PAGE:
Medical Malpractice Legislation Stalled

The House Judiciary Committee postponed a markup of comprehensive medical liability reform legislation last week following opposition from some conservative members of the panel. H.R. 4771, the Help Efficient, Accessible, Low-cost, Timely Healthcare (HEALTH) Act of 2016, would limit jury awards by setting conditions for lawsuits arising from health care liability claims and create new guidelines for awarding punitive damages. It would reduce spending by $40 billion over the next decade, and was a response to Speaker of the House Paul Ryan’s (R-Wis.) call for each committee to make spending cuts during this year’s budget process in order to offset the spending increases in last year’s budget deal. Rep. Ted Poe (R-Texas) and Rep. Louie Gohmert (R-Texas) expressed concerns that the bill would violate states’ rights by setting a $250,000 cap on compensation for non-economic damages to a patient. Rep. Poe, a former judge, stated his belief that states without liability limits don’t want them and the federal government should not make that decision for state courts. Their remarks were echoed by Ranking Member John Conyers (D-N.Y.) and committee members Hank Johnson (D-Wis.) and Jarred Nadler (D-N.Y.). In describing their opposition to the bill, committee democrats cited a letter from 29 groups opposing the legislation. The conservative backlash came as a surprise to the author of the malpractice bill, Rep. Trent Franks (R-Ariz.). According to Rep. Franks, the bill had been introduced in previous congresses and was identical to legislation previously reported out of the Judiciary Committee with the support of both Reps. Poe and Gohmert. The Committee has not rescheduled the markup, but Rep. Franks said he would be adding language to the bill clarifying the issue of states’ rights.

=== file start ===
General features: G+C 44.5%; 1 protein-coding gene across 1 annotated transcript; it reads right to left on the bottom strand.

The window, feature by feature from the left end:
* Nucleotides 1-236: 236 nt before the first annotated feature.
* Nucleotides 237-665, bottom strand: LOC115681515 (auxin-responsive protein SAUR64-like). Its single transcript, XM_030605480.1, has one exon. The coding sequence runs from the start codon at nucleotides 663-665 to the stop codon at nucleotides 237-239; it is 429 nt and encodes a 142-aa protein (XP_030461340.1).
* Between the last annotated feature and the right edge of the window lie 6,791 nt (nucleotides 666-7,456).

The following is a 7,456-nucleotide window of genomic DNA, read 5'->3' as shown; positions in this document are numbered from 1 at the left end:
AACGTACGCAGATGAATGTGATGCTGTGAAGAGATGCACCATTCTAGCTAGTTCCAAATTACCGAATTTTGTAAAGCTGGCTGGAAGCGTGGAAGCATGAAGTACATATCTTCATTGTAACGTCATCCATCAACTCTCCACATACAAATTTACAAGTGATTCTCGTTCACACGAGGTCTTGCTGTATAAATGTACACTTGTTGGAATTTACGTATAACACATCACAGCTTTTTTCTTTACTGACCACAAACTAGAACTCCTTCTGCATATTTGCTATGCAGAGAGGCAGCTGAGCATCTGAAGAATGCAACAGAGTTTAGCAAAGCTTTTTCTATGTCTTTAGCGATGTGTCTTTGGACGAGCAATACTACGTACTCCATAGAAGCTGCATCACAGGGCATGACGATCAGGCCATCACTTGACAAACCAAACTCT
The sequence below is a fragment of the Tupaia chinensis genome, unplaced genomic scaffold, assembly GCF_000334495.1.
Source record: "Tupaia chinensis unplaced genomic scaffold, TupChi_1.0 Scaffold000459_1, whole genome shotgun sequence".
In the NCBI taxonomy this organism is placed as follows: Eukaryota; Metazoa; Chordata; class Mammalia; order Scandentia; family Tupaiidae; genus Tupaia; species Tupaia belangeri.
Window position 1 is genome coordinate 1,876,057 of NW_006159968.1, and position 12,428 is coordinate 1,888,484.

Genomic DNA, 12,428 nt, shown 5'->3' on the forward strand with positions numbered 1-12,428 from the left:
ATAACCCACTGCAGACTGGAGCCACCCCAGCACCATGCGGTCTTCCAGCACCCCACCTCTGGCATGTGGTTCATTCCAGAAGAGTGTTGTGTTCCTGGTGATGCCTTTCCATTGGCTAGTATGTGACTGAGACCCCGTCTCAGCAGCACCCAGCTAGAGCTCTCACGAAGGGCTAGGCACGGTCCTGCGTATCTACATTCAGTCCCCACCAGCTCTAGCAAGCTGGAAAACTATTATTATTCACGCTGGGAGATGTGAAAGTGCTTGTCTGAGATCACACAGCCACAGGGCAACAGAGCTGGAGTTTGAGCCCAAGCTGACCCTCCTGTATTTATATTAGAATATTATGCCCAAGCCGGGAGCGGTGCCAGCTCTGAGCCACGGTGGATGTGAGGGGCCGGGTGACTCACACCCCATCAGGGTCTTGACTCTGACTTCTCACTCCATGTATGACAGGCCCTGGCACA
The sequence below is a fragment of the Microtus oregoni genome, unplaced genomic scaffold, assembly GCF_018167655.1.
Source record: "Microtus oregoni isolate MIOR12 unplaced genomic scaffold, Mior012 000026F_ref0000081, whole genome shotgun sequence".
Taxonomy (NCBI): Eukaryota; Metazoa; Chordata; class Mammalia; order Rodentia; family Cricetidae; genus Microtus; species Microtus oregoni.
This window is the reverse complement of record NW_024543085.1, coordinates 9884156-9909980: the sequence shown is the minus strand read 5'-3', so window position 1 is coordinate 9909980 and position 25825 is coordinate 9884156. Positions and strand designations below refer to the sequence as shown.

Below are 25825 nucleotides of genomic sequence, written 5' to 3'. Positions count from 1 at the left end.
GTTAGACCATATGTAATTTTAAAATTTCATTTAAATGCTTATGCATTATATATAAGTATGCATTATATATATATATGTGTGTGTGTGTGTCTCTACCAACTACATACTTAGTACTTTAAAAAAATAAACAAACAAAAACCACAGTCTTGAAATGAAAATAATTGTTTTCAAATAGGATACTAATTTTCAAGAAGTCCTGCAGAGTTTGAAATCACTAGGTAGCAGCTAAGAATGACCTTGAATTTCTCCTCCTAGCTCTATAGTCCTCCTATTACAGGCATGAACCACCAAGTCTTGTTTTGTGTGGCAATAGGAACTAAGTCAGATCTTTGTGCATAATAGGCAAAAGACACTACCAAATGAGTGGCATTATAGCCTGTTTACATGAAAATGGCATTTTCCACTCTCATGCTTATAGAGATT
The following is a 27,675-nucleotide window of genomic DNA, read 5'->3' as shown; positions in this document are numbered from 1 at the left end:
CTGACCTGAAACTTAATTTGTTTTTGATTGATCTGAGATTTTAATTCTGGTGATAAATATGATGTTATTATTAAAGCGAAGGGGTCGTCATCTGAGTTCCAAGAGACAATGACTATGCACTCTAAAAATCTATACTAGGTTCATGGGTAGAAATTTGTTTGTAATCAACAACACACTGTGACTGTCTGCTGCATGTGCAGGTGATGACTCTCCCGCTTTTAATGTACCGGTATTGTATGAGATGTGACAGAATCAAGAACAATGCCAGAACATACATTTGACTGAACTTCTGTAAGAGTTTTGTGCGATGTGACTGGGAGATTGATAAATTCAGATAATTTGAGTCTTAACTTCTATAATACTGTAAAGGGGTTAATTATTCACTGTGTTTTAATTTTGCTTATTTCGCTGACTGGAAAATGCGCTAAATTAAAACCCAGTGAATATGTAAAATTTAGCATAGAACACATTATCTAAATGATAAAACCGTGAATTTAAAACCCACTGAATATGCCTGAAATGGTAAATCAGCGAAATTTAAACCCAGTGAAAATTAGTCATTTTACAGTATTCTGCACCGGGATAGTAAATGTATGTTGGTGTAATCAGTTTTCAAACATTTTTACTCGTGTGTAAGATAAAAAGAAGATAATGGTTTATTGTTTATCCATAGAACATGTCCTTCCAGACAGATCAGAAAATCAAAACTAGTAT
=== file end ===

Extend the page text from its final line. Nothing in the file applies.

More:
First Appropriations Bill Reported out of Subcommittee

The Military-Construction-Veterans Affairs draft-spending bill for fiscal year (FY) 2017 was released by House appropriators last week and adopted by the subcommittee by voice vote. The $81.6 billion bill exceeds current spending levels by $1.8 billion but comes in below the White House’s budget request of $82.8 billion. The bill is in keeping with the budget deal’s top line spending limits. The Department of Veterans Affairs would receive $73.5 billion, a three percent increase above FY 2016 levels. An emphasis was placed on VA oversight provisions. The bill also includes $260 million to update the VA’s electronic health record (EHR) system and $850 million in additional funding for the purposes of veteran health care needs, including the treatment of hepatitis C and long-term care.

Zika Update

The Centers for Disease Control and Prevention (CDC) has issued a travel advisory due to Zika spread to Cuba. The CDC is also reminding health officials to use standard protective gear when delivering babies to prevent Zika infection or transmission of the virus to newborns during labor and delivery procedures. The agency recommended that women wait at least two months, and men at least six months, before attempting to conceive after being infected with Zika. The World Health Organization (WHO) has updated its Zika projections and announced that it expects more than 2,500 babies will be born with microcephaly if the current rate of Zika virus outbreaks continues. To date, 39 percent of the 2,212 cases investigated – 863 babies – have been born with the rare congenital condition. WHO officials also announced that it has received only $3 million of the $56 million needed from its member countries to fight the Zika virus. Lawmakers recessed last week without voting on an emergency-funding request to combat the Zika virus, despite repeated appeals from the Administration, Minority Leader Nancy Pelosi (D-Calif.) and other top Democrats in Congress. House Republicans support the use of unused funds appropriated for the response to Ebola before addressing any additional needs through the regular appropriations process.

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